Are We Really in Danger of Making an Idol of the Family?

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“One of the acceptable idolatries among evangelical Christians is the idolatry of the family.”

That’s what I tweeted last week. To be honest, I didn’t think much about it. I’ve said similar things in sermons for the past decade, and I’ve tweeted similar things before. But this time—I was later told by friends who track with Twitter more closely than I do—the statement took on a life of its own as this one sentence was liked 1,600 times and bandied about on social media for the next few days. Unknown to me, I was (depending on who you ask) suddenly saying something wonderfully courageous or terribly misguided.

So let me clarify.

As far as I can tell, I first uttered this statement (or something close to it) in a 2010 sermon on Mark 3:31-35 entitled Jesus’s Real Family. The tweet itself comes from a more recent sermon on the miracle at Cana in Galilee. My point in both cases was that a commitment to family must not come before a commitment to God.

I began the Mark 3 sermon by noting two competing notions of the family in our culture: family as straight jacket (as in the 1998 film Pleasantville) or family as center (as in the 2000 film The Family Man). In one view, the family keeps you from everything you really want. In the other view, the family promises to give you everything you really want. Jesus promoted neither of these views. There’s no doubt the second view is much more common among Christians, and it does overlap with some Christian virtues. But it too gets some crucial things wrong when it comes to the family. I argued back in 2010 (and would argue the same today) that, according to the Bible, the family is good, necessary, and foundational, but not ultimate.

The Mark 3 sermon focused on those two words—“not ultimate”—because that was Jesus’s emphasis in verses 31-35. In Jesus’s view of the family: family ties don’t get you in, family doesn’t come first, and God’s family is open to all (that is, open to everyone who does the will of God and takes Jesus on his own terms).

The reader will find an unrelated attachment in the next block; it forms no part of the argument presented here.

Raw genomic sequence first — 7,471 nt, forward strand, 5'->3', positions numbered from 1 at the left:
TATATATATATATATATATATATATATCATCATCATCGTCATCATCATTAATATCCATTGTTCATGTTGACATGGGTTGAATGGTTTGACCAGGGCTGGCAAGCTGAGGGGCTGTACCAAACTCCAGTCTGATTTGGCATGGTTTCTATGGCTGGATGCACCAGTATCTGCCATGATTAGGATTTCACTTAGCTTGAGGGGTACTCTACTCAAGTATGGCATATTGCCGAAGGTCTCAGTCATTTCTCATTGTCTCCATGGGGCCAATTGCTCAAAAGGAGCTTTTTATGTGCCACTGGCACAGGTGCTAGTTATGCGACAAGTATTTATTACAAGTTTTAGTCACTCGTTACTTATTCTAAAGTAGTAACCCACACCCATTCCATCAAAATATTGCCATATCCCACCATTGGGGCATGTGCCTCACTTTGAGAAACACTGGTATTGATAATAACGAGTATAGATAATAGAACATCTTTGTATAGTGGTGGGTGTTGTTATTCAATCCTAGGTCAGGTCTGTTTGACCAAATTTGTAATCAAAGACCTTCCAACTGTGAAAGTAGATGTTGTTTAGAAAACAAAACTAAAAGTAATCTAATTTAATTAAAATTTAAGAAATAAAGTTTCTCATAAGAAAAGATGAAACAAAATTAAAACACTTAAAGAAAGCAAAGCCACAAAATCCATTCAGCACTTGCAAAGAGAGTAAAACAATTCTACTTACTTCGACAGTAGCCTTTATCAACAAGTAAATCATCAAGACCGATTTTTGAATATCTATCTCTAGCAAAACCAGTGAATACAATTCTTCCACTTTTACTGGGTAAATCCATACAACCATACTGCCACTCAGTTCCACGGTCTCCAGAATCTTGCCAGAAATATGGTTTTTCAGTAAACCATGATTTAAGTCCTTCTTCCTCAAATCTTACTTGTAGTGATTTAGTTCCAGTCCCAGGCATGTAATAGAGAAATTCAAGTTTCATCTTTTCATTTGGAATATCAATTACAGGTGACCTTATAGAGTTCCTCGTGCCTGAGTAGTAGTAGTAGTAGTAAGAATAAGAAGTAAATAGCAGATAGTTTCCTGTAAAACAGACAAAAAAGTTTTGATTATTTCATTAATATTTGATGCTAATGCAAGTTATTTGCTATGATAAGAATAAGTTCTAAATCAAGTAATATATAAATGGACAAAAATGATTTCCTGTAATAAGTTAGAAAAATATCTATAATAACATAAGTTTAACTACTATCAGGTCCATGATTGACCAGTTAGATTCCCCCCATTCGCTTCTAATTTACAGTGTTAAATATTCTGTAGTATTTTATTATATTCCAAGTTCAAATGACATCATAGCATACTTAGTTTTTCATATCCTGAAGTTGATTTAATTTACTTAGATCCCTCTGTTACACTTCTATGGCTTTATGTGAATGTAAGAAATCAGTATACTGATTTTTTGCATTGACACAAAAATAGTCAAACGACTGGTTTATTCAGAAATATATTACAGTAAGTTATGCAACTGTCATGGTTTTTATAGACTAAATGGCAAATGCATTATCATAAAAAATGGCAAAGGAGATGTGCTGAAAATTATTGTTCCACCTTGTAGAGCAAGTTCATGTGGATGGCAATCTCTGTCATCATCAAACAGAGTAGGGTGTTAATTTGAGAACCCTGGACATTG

There are certainly ways in which speaking of “the idolatry of the family” would be a step in the wrong direction. I’m happily married with (soon) eight children. I am most definitely a family man (and have a 15-passenger van to prove it). I would never suggest that the real problem in the world today is that parents love their kids too much or that churches are doing too much to support the family or that what really ails our culture are too many high-functioning families. In a world hellbent on redefining marriage and undermining the fundamental importance of the family, Christians would do well to honor and support all those trying to nurture healthy families.

And yet, virtually every pastor in America can tell you stories of churchgoers who have functionally displaced God in favor of the family.

  • Parents who go missing from church for entire seasons because of Billy’s youth soccer league or Sally’s burgeoning volleyball career.
  • Committed Christians who would never dare invite a college student or international over for Thanksgiving or Christmas because “the holidays are for family.”
  • Longtime members who can’t be bothered to serve on Sundays or reach out to visitors because the whole family always gathers at grandma’s for lunch.
  • Kids and grandkids who think they should be accepted into membership or be in line for baptism because their parents and grandparents have been pillars of the church.
  • Churches that implicitly (or explicitly) communicate that marriage is a necessary step of spiritual maturity.
  • Christians of all kinds who will jettison their theology of marriage or their convictions about church discipline once their children come out of the closet or embrace other kinds of (unrepentant) sin.

The idolatry of the family can be a real problem, either from the church that ignores singles and gears everything toward married couples with children, or from the individual whose practical commitments underscore the unfortunate reality that blood is usually thicker than theology.

God has given us many gifts in this life. Money is a gift. Sex is a gift. Work is a gift. Athletic ability and musical skill are gifts; so are intelligence and beauty. No one doubts that all of these good things can be idols. Just like the family. The conjugal family—one man and one woman whose covenant union produces offspring—is profoundly good, a necessary and foundational element of God’s creational design. But it is not ultimate. At least not if we are defining family as the natural relationships we have by marriage and blood, rather than the supernatural relationships we have by the blood of Christ.

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